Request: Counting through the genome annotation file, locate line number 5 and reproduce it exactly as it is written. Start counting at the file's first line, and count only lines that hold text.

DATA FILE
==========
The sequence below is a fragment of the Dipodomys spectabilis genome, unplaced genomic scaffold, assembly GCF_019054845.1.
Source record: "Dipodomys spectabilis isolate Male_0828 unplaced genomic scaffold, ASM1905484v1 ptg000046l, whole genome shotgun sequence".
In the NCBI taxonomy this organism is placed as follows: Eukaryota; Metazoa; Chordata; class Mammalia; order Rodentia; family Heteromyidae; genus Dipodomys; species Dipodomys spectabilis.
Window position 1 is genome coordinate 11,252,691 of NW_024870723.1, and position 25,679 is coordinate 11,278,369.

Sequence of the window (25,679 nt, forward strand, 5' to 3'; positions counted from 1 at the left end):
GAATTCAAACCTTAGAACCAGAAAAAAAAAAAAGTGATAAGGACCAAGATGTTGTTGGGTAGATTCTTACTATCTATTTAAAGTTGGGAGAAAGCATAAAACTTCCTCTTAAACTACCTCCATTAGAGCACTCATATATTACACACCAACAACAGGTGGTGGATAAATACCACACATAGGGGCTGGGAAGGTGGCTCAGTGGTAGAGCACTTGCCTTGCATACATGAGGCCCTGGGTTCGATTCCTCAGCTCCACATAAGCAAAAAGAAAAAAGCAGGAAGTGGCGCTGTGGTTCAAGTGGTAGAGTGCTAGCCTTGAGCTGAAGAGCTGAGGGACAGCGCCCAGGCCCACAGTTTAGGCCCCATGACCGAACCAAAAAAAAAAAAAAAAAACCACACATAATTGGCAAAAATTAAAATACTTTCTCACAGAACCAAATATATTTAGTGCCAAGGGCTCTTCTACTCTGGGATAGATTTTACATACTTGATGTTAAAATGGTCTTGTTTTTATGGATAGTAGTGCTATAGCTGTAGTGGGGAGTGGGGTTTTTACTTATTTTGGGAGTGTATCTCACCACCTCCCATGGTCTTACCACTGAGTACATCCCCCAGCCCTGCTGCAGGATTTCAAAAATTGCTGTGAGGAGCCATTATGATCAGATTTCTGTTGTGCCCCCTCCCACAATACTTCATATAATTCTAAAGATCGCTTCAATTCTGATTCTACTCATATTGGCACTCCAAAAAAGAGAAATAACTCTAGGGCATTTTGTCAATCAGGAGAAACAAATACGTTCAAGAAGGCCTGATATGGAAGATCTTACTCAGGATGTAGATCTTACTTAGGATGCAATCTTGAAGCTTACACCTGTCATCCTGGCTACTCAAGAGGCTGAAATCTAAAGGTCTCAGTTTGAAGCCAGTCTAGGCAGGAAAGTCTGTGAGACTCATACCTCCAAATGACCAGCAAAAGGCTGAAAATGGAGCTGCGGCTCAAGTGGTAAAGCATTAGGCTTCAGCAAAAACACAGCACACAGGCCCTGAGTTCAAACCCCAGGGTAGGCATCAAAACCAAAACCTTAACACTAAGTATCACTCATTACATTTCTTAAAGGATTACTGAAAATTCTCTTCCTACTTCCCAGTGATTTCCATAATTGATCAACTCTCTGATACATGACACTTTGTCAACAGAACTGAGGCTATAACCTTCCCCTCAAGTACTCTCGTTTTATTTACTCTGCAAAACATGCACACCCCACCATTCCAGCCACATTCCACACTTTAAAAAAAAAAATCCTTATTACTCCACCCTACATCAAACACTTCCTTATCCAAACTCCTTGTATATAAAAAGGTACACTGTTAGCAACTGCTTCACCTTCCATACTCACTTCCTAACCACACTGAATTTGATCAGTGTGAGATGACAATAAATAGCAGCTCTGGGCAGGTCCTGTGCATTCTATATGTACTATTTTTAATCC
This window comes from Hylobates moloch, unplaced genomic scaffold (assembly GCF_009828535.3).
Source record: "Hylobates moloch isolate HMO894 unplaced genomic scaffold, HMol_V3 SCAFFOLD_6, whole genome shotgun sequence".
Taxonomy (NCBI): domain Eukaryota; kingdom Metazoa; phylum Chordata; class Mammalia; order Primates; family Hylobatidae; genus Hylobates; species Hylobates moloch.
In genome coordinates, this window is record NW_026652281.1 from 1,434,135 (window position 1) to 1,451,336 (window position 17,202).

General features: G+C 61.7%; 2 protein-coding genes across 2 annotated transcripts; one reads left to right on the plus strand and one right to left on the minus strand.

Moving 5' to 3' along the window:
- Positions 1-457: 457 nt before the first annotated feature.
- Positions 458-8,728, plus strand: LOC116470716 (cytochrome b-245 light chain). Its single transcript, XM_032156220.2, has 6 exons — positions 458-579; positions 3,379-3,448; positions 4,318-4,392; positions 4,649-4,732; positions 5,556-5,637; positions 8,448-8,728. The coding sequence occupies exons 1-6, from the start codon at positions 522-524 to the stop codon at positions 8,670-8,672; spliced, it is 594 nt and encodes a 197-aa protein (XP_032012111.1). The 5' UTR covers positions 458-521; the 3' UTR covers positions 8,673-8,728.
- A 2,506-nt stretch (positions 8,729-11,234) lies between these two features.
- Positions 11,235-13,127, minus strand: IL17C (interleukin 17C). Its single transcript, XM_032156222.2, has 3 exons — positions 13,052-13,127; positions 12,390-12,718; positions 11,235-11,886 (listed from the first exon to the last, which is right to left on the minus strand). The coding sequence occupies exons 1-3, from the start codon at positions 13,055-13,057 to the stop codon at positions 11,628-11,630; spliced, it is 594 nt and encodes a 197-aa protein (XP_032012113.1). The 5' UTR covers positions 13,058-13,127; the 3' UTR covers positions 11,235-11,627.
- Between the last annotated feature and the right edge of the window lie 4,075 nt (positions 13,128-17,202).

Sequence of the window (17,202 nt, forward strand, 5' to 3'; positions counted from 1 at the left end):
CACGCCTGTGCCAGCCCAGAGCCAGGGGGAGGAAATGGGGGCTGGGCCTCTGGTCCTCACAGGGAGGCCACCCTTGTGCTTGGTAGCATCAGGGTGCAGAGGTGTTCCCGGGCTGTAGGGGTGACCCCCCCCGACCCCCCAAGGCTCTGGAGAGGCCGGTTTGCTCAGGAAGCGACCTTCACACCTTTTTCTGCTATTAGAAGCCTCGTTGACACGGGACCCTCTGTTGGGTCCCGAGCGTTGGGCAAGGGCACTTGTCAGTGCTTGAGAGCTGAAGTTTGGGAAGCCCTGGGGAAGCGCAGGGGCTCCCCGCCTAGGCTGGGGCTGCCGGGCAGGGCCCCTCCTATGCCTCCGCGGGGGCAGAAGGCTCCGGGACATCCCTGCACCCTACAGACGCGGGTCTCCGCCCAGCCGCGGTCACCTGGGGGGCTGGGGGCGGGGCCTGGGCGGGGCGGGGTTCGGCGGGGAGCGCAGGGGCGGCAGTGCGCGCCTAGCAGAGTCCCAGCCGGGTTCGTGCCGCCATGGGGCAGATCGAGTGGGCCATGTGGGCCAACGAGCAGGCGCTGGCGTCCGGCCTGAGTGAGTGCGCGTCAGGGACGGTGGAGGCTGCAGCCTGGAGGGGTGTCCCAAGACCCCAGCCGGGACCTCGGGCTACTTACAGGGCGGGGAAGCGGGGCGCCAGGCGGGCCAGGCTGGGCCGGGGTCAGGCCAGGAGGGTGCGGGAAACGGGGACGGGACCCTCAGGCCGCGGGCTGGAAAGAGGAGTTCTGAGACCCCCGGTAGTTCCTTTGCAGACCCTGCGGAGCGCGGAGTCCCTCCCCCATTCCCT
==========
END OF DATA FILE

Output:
Sequence of the window (25,679 nt, forward strand, 5' to 3'; positions counted from 1 at the left end):